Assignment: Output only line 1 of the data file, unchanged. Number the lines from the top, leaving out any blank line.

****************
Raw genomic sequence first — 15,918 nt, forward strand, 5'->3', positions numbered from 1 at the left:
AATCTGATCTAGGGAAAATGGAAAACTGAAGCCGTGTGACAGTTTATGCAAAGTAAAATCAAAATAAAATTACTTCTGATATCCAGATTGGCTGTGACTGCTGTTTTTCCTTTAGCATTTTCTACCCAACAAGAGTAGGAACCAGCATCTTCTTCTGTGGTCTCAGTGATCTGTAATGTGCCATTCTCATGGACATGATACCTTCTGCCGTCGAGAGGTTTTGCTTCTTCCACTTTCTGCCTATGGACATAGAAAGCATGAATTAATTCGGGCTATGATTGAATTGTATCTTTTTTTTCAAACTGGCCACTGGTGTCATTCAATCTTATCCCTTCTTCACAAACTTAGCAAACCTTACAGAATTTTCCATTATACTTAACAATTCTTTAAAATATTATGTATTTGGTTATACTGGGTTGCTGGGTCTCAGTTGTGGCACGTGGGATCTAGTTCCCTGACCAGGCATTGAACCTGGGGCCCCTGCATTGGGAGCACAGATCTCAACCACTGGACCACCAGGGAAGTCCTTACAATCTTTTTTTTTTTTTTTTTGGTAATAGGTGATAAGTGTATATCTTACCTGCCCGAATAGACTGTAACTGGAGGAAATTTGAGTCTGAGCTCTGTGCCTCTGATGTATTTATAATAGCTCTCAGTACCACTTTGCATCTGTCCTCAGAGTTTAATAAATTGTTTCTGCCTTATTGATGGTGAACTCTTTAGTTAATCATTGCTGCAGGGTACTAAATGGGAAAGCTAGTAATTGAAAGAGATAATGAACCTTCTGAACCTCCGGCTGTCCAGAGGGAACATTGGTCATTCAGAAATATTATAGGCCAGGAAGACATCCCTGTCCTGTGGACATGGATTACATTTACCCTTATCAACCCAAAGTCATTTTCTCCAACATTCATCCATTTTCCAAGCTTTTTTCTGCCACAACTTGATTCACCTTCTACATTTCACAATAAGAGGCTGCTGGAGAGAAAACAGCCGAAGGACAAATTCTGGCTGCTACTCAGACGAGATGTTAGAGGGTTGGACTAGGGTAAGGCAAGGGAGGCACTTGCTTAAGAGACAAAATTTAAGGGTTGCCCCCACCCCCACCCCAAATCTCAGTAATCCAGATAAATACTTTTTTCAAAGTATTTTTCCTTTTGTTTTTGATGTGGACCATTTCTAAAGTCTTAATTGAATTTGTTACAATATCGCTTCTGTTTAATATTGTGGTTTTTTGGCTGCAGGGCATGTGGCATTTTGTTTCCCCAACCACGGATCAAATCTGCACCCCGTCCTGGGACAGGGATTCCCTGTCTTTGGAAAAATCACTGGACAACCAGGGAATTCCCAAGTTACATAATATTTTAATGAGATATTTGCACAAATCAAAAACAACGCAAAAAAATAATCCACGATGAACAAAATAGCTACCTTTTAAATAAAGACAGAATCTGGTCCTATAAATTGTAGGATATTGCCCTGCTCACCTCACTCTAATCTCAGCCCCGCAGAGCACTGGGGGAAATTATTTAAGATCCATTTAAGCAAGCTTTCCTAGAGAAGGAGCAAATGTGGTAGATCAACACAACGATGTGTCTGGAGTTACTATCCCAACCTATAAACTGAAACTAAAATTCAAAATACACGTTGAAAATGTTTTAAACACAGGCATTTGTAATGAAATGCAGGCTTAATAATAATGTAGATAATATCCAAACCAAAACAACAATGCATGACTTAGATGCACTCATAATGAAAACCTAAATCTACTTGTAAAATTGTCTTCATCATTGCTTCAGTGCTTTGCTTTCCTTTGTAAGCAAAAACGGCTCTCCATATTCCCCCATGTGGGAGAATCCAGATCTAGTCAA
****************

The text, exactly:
Raw genomic sequence first — 15,918 nt, forward strand, 5'->3', positions numbered from 1 at the left: